Grace Quantock (she/her) is a psychotherapeutic counsellor and writer based in the Welsh valleys. She has been published by The Guardian, The New Statesman, The Welsh Agenda, Planet Magazine and An Open Door, (Parthian, 2022). She was shortlisted for the Nan Shepherd Prize and Writers’ & Artists’ Working-Class Writers' Prize. In 2022 Grace won a Curtis Brown Creative Breakthrough award, mentored by Cathy Rentzenbrink to work on her memoir, Madwomen Are My Ancestors. She writes narrative non-fiction at the intersection of creative arts, social justice and marginalised bodies.
Satterday Shaw writes fiction for adults and young adults. When she was a teenager, she wished she could be somebody else for a day and writing is the closest she’s got. Her stories and articles have been published in Mslexia, The London Magazine, Wasafiri, the Rhys Davies Short Story Award Anthology, Wales Arts Review and other places. She lives in Eryri. Past teaching includes writing workshops for adults (eg: Creative Writing students, women with long-term mental health problems) and teenagers (eg: Roma teenagers). She has worked in anti-racist education, as a family carer, and as a film and video editor.
Rhys Miles Thomas
Rhys Miles Thomas was born in Alma in Carmarthenshire, but now lives in Barry in the Vale of Glamorgan.
He has worked professionally in the creative world for over twenty years. During this period, he has worked as a theatre, television and film actor with several companies including Theatr Clwyd, BBC, S4C, Film Four, Hallmark. He has also worked as a bilingual writer writing plays for the theatre and for television - including co-writing the television series Y Tŷ for S4C.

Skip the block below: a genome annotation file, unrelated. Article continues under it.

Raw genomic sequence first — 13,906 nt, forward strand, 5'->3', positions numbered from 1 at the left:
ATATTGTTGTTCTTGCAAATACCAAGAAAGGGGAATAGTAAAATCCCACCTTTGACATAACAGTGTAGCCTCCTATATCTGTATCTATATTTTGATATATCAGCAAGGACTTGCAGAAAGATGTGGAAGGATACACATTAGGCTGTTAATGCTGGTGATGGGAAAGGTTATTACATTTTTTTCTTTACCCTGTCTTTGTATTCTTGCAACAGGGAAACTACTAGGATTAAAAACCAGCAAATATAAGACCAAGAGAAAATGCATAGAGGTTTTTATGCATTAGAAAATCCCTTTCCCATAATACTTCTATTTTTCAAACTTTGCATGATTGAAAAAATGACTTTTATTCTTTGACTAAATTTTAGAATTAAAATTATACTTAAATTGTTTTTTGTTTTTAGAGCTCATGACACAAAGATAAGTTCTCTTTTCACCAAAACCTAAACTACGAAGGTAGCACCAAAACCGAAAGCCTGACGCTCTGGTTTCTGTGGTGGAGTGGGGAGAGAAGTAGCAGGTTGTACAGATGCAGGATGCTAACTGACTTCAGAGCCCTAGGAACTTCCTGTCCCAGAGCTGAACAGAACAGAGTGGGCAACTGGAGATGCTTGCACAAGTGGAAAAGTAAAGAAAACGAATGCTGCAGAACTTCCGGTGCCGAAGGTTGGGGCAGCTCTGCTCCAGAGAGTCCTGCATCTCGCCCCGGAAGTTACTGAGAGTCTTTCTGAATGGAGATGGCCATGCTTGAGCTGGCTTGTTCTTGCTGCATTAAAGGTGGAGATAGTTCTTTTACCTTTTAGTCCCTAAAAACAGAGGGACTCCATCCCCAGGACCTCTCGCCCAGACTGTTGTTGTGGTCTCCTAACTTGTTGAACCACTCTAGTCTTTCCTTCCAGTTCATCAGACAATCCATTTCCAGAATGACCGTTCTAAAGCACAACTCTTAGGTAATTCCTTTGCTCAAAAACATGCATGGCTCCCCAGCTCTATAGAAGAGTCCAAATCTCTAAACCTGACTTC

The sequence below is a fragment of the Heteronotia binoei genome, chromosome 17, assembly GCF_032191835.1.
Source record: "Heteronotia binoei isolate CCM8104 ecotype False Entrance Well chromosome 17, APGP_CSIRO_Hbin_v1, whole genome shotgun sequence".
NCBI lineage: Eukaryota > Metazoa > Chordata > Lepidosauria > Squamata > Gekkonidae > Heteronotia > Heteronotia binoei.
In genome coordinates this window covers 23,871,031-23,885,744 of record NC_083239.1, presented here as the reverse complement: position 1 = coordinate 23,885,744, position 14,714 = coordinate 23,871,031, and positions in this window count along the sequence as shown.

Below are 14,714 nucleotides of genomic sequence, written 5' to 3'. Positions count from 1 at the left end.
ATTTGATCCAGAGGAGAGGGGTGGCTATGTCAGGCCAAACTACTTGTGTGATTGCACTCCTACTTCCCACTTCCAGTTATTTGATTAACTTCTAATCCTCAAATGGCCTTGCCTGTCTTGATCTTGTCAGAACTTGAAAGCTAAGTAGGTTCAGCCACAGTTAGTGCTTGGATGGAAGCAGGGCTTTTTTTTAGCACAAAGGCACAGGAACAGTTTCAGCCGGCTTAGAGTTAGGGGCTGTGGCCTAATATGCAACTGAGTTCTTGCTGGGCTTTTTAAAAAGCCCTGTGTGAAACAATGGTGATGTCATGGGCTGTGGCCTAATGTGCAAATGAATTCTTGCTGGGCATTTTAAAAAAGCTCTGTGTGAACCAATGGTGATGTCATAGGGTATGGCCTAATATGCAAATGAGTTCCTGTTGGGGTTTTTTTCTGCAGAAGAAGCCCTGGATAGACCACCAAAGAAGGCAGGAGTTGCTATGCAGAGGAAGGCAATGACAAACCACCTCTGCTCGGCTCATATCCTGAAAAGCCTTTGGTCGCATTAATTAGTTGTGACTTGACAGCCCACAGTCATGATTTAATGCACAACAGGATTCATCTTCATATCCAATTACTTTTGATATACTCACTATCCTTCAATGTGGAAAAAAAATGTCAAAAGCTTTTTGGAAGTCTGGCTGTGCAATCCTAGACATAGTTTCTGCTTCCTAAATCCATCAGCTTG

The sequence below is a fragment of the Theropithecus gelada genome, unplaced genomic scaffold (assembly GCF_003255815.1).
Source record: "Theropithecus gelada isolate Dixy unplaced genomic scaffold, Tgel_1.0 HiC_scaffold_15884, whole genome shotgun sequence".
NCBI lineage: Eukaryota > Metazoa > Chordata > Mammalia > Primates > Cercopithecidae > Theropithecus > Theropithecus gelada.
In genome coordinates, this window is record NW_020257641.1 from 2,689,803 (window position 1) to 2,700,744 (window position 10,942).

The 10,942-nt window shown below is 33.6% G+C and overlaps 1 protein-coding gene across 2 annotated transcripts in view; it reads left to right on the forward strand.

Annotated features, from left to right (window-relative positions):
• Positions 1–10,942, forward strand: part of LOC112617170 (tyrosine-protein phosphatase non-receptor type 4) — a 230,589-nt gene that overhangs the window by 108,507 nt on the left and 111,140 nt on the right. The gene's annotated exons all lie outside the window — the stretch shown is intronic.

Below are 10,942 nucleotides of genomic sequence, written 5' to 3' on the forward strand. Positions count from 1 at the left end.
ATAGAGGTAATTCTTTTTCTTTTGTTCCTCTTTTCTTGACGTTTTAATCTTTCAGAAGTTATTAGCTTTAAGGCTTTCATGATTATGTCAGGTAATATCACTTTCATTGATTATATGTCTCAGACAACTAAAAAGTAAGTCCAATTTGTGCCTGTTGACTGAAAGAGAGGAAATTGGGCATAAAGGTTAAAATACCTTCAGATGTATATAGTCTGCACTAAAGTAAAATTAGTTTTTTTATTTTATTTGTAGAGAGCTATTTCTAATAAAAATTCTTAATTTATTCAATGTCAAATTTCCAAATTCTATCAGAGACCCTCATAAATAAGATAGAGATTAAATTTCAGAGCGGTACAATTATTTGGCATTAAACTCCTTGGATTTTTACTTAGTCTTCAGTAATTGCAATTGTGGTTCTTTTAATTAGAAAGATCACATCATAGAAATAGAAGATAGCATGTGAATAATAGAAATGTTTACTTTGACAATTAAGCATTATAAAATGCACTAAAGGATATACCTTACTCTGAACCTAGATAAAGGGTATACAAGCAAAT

As a director he has worked for the BBC and Ffilm Cymru and has decades of experience in working with disadvantaged young people. He has produced Welsh and English theatre plays throughout the country. He has worked as a dancer and choreographer in Britain, South Africa, Lithuania, Northern Ireland and in Germany. He has also been Head of the Digital Department at the Cyfle training company. He is currently one of the trustees of the National Theatre. He is very interested in how disability is portrayed to 'mainstream' audiences.
David Thorpe is a Marvel comics writer whose prize-winning YA novel Hybrids was called “stunningly clever” by The Times. He co-founded the London Screenwriters Workshop. He gave this up to move to Wales and devote his energy to saving the environment. He has since written a dozen books and 100s of articles on sustainability. Since he has cerebral palsy, he takes a stand for disability rights.
Sara Louise Wheeler
Dr Sara Louise Wheeler is a freelance poet, littérateur, and artist. She writes the columns ‘O’r Gororau’ (‘From the borders’) for Barddas Welsh poetry magazine, and ‘Troi Cerrig’ (‘Turning stones’) for Golwg360; she is also a ‘Reader’ for Fahmidan. Sara undertakes consultancy work on accessibility and is involved in numerous groups relating to equality and diversity. She is Vice-Chair of the central literature committee for the National Eisteddfod of Wales and is a member of the Executive committee for PEN Wales. Sara works in and around the borderlands of North-East Wales, providing workshops relating to creativity and wellbeing. Sara won the DAC ‘Creative Word’ (Welsh medium) competition 2022 with her poem ‘Ablaeth Rhemp y Crachach’, which she subsequently translated and published in her bilingual pamphlet of poetry ‘Trawiad/ Seizure’. Her artwork ‘The sands of hearing time’ was featured in the DAC Arts Prize exhibition ‘Aildanio’.